Having started a good soil management programme, the next level of support for plants is above ground.


Apart from general geographic climate, most gardens have individual micro-climates. In colder areas, a sheltered north-facing slope has an advantage over general conditions and in warmer areas, a shaded, exposed south facing slope is at a disadvantage. And while dips and valleys offer shelter from winds, they can also trap frost. This affects general garden plans and specific plant choice. Take the time to look at the big picture and long time frames as you plan your garden.


Most plants need shelter from prevailing winds, frost, excessive sun and rain. A garden may need permanent general shelter such as solid fences, or even particular plant shelters such as cold frames/greenhouses. Wherever possible incorporate living shelter in the form of trees and shrubs as this adds to the biodiversity of the garden.


A wide variety of plants and animals in their natural environment is an essential organic gardening principle. Planting many varieties and species has many benefits including:

  • Extending cropping seasons
  • Attracting beneficial insects by providing food and habitat
  • Providing a variety of compost and mulch material
  • Assisting pest control by attracting predators and making target plants harder to find
  • Helping prevent disease build-up and spread
  • And it’s aesthetically pleasing

The Right Plants

No matter what else you do right in the organic garden, if you put in the wrong plants you will have problems. Choose the right plant:

  • For the environment – locally grown/proven varieties e.g. disease/frost resistant/water needs
  • For the soil type – free draining, damp, acid, alkaline
  • For your purposes – taste, eating fresh, processing
  • Certified/clean/GE-free seed

The Site

Minimise plant stress by making the growing site as hospitable as possible:

  • Protected – shelter from excessive wind/rain/sun/shade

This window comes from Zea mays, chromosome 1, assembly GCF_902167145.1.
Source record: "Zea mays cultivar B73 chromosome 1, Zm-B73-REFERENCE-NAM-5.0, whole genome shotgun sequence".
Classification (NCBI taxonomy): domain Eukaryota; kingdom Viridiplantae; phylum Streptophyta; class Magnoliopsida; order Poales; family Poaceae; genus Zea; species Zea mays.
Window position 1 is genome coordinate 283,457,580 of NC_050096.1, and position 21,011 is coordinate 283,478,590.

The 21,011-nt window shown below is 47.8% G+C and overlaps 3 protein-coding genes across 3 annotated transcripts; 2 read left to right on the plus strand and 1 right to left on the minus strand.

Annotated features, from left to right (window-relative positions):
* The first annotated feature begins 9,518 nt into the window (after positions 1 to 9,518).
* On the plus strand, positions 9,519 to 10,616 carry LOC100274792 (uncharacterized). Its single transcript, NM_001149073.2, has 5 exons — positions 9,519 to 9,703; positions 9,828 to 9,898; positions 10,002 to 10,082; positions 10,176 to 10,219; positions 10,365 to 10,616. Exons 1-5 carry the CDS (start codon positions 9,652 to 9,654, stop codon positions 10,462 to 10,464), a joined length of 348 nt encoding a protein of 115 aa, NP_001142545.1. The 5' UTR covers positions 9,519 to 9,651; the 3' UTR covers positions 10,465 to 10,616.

• Barriers against pests – plants, moats, sand/shell trails, catch crops
  • Companion plants for pest/disease prevention, pollination
  • Space utilisation e.g. runner beans/corn, salad greens underneath brassicas
  • Design – pests won’t decimate entire crop


Water is an increasingly precious resource, it’s conservation is vital. Climate change is now making it hard to predict weather patterns, and traditional wet and dry seasons can’t be relied on. Take water needs into account at every step of your gardening career:

  • Where possible choose drought-resistant plants. This is more likely to apply to shelter and ornamental plants, but don’t try and grow heaps of thirsty crops in an already dry climate – at least try and create a micro-climate.
  • Group water needy plants together to keep watering to a minimum area.
  • Shelter growing areas from drying winds.
  • Conserve soil moisture with mulches, catch crops, shade providing plants e.g. lettuces under brassicas.
  • Investigate recycling grey water especially for ornamentals, and other non-food-producing plants.
  • Water early in the morning or later afternoon. Watering in the heat of the day causes evaporation, possible leaf scorch and humidity leading to fungal disease.
  • Water the soil around the plant, not the leaves.
  • Water deeply and infrequently to discourage roots coming to the surface where they may be damaged or dry out.
  • Collect rainwater e.g. through a down-pipe diverter, or in containers around the garden.


Content from Organic Gardening – A Guide by Organic NZ, published by the Soil & Health Association.